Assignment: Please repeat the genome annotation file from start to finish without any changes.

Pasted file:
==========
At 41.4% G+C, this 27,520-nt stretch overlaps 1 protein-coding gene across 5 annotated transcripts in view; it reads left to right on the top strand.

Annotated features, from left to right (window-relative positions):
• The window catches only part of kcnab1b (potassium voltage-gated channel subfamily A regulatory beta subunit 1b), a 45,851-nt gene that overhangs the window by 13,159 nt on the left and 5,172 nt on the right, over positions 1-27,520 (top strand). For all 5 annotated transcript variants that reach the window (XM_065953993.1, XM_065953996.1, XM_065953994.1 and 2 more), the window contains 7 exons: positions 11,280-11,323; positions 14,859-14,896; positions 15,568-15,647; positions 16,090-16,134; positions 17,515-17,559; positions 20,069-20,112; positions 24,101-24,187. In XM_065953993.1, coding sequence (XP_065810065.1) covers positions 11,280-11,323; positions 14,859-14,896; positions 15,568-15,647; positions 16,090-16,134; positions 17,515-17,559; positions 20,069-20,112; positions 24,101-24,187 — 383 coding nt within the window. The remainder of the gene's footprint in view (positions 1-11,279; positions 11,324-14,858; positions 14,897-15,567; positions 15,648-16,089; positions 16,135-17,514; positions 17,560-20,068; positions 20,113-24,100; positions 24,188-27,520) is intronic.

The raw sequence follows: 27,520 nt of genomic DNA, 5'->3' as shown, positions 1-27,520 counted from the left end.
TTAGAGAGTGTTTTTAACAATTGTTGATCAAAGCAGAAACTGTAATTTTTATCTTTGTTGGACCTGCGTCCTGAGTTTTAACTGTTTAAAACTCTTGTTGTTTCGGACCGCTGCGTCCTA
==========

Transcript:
At 41.4% G+C, this 27,520-nt stretch overlaps 1 protein-coding gene across 5 annotated transcripts in view; it reads left to right on the top strand.

Annotated features, from left to right (window-relative positions):
• The window catches only part of kcnab1b (potassium voltage-gated channel subfamily A regulatory beta subunit 1b), a 45,851-nt gene that overhangs the window by 13,159 nt on the left and 5,172 nt on the right, over positions 1-27,520 (top strand). For all 5 annotated transcript variants that reach the window (XM_065953993.1, XM_065953996.1, XM_065953994.1 and 2 more), the window contains 7 exons: positions 11,280-11,323; positions 14,859-14,896; positions 15,568-15,647; positions 16,090-16,134; positions 17,515-17,559; positions 20,069-20,112; positions 24,101-24,187. In XM_065953993.1, coding sequence (XP_065810065.1) covers positions 11,280-11,323; positions 14,859-14,896; positions 15,568-15,647; positions 16,090-16,134; positions 17,515-17,559; positions 20,069-20,112; positions 24,101-24,187 — 383 coding nt within the window. The remainder of the gene's footprint in view (positions 1-11,279; positions 11,324-14,858; positions 14,897-15,567; positions 15,648-16,089; positions 16,135-17,514; positions 17,560-20,068; positions 20,113-24,100; positions 24,188-27,520) is intronic.

The raw sequence follows: 27,520 nt of genomic DNA, 5'->3' as shown, positions 1-27,520 counted from the left end.
TTAGAGAGTGTTTTTAACAATTGTTGATCAAAGCAGAAACTGTAATTTTTATCTTTGTTGGACCTGCGTCCTGAGTTTTAACTGTTTAAAACTCTTGTTGTTTCGGACCGCTGCGTCCTA